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Making Money Trading Oil: A Slippery Investment or Black Gold?

Commodities / Crude Oil Oct 24, 2019 - 07:40 AM GMT

By: Boris_Dzhingarov

Commodities

The oil markets rank among the most volatile commodity markets in the world, thanks in large part to the myriad factors that determine oil prices. Geopolitical concerns, the actions of speculators, regional tensions, demand and supply considerations, alternative technologies, and many interrelated factors determine oil prices. For example, the Iranian attack on Saudi Arabian oil fields was a major setback for regional security and the oil market was rocked in the process.


One can never discount the specter of war between arch foes Israel and Iran, and how this may impact the oil markets. The US decision to withdraw troops from Syria has facilitatedthe infiltration and incursion of Turkish forces into Kurdish territory, with concomitant effects on the balance of power which in turn impacts price stability in the oil market. The convoluted nature of the oil markets is further destabilized by the testy relationship between the US and Iran.

Trading the Oil Markets with a Trusted Broker
Traders and investors are not deterred by the violent paroxysms in the crude oil markets; in fact, this volatility is the strongest possible driver of interest in this commodity. The actions of traders play a big part in the price of crude oil, particularly day traders who are interested in generating profits from slight changes in the price of crude oil. The nature of crude oil markets is such that it doesn't matter whether the price rises or falls – profits can be generated in either direction.

With speculative activity, traders are not required to physically move barrels of crude oil from buyer to seller or vice versa; contracts are traded electronically and profits/losses accrue as a result. Futures contracts serve as the most popular way to trade crude oil. These contracts set a fixed price and date for the sale of crude oil and the profit/loss that is generated is determined by the difference between the buy and sell prices.

With day traders, things are different. Profits and losses are determined at the close of trade each day. There are two major exchanges where oil is traded: The International Petroleum Exchange (London, UK), and the CME Group NYMEX (New York, New York). The OPEC basket is an aggregate pricing mechanism for oil exports from the Organisation of Petroleum Exporting Countries. Foremost among them is Saudi Arabia. After the attack on the Saudi Arabian oil fields, prices spiked with concerns about how global demand would be met. With Iran out of the equation, the focus shifts to other OPEC countries and WTI producers.

Other Options for Trading & Investing in Oil

Oil contracts typically encompass WTI crude oil at 1000 barrels of crude and E-Mini Crude Oil Futures with 500 barrels of crude. Oil prices usually move in one penny increments with standard lots and 2.5 cents on the E-Mini oil contracts. With regards to margin and trading figures, amounts will vary between commodity brokers. If you trade oil at Plus500 for example, the requirement is simply to buy or sell crude oil with a CFD.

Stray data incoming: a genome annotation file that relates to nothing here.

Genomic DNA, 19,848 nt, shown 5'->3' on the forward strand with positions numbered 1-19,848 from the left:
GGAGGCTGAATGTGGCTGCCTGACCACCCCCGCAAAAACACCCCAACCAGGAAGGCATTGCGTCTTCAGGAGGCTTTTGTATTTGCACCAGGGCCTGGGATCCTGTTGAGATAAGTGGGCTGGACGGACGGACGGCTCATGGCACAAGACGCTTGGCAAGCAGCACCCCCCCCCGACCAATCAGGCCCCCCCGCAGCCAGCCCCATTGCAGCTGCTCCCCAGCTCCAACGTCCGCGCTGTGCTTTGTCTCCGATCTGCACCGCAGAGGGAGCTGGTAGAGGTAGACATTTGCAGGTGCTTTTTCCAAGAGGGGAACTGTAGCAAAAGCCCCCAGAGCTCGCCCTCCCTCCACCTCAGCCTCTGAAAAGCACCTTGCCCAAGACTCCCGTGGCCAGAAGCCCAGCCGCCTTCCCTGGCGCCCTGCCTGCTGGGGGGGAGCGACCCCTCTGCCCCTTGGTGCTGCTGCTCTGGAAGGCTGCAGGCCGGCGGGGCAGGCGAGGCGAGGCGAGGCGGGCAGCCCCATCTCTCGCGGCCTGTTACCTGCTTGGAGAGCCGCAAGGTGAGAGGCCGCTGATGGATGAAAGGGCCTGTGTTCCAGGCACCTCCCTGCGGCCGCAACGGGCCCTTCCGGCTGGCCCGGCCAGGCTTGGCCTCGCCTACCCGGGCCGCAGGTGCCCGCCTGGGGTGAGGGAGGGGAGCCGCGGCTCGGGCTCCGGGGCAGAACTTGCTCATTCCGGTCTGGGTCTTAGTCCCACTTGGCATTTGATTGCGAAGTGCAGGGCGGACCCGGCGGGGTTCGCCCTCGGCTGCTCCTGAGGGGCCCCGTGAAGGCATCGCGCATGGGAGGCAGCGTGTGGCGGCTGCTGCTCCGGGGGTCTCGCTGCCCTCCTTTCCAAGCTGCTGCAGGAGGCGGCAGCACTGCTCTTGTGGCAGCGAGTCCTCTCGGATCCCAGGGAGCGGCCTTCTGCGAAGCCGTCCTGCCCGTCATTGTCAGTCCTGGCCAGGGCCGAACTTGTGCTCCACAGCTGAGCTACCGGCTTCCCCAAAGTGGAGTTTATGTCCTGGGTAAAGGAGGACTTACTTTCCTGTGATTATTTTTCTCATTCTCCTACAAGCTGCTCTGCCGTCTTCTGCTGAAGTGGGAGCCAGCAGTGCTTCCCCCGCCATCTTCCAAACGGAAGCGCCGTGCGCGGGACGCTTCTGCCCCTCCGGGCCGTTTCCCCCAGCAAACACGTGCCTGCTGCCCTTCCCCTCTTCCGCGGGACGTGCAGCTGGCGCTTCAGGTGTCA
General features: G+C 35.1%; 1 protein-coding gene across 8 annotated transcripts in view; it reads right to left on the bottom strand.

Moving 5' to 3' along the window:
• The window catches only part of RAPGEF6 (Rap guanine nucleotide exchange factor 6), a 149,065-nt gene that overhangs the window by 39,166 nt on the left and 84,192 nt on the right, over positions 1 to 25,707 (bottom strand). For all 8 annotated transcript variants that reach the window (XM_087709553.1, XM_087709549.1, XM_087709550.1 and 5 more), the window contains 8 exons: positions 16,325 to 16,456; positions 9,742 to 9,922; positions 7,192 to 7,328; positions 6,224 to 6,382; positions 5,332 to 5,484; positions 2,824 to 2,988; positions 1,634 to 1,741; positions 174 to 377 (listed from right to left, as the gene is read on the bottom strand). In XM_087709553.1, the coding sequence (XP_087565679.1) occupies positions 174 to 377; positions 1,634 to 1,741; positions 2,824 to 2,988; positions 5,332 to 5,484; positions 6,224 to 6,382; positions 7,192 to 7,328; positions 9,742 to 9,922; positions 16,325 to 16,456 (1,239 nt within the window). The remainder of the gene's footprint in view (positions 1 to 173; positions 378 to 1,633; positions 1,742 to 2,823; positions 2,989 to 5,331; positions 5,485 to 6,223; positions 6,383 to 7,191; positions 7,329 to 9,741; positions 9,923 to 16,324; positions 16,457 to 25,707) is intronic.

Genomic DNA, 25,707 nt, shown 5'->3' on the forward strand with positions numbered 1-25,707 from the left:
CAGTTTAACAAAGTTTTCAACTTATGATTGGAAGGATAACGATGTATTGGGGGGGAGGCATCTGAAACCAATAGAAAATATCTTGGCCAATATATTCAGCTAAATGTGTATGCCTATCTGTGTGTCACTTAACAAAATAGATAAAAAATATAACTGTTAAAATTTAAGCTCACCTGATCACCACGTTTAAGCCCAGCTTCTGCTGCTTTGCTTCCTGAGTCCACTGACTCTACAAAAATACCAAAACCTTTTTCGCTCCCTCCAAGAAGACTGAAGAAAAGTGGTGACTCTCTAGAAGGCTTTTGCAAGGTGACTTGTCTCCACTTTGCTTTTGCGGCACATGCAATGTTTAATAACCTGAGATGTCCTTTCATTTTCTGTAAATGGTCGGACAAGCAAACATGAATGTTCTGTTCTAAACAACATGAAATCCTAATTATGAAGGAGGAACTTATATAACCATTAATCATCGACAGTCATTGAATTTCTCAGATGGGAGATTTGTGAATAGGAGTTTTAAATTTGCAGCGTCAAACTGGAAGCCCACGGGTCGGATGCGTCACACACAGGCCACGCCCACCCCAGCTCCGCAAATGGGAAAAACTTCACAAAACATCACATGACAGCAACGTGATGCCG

A CFD is a contract for difference; a derivative trading instrument. This high-risk option has the potential for profit or loss, like all trading activities, but there are no commissions on oil trades at this broker. Trader sentiment typically cycles rapidly between buy and sell, depending on macroeconomic, geopolitical, and speculative sentiment. While oil is typically traded for short periods of time, it is entirely possible to invest in this financial instrument for the long haul.

Traders routinely make use of economic reports to assist in buy & sell decisions with crude oil. These reports include the EIA Gasoline Stocks, EIA Crude Oil Stocks, EIA Weekly Petroleum Status Report, EIA Distillate Stocks, Refinery Usage, and Total Products Supplied, Net Change et al. The data is used to gauge supply and demand, and how this will likely impact WTI and Brent crude oil pricing.

From a rudimentary perspective, a surge in inventory levels has a downward effect on prices, while a reduction in oil stockpiles indicates a spike in oil demand which invariably raises prices. Oil CFDs rank among the most popular options for traders, given their simplicity. Low capital requirements are usually needed to get started, and since there are competitive spreads and no commissions, this regulated market is accessible to traders across the board, 23 hours a day, 5 days a week. Profits can be generated in both directions – buying and selling, whether prices are rising or falling.

By Boris Dzhingarov

© 2019 Copyright Boris Dzhingarov - All Rights Reserved

Disclaimer: The above is a matter of opinion provided for general information purposes only and is not intended as investment advice. Information and analysis above are derived from sources and utilising methods believed to be reliable, but we cannot accept responsibility for any losses you may incur as a result of this analysis. Individuals should consult with their personal financial advisors.


© 2005-2019 http://www.MarketOracle.co.uk - The Market Oracle is a FREE Daily Financial Markets Analysis & Forecasting online publication.


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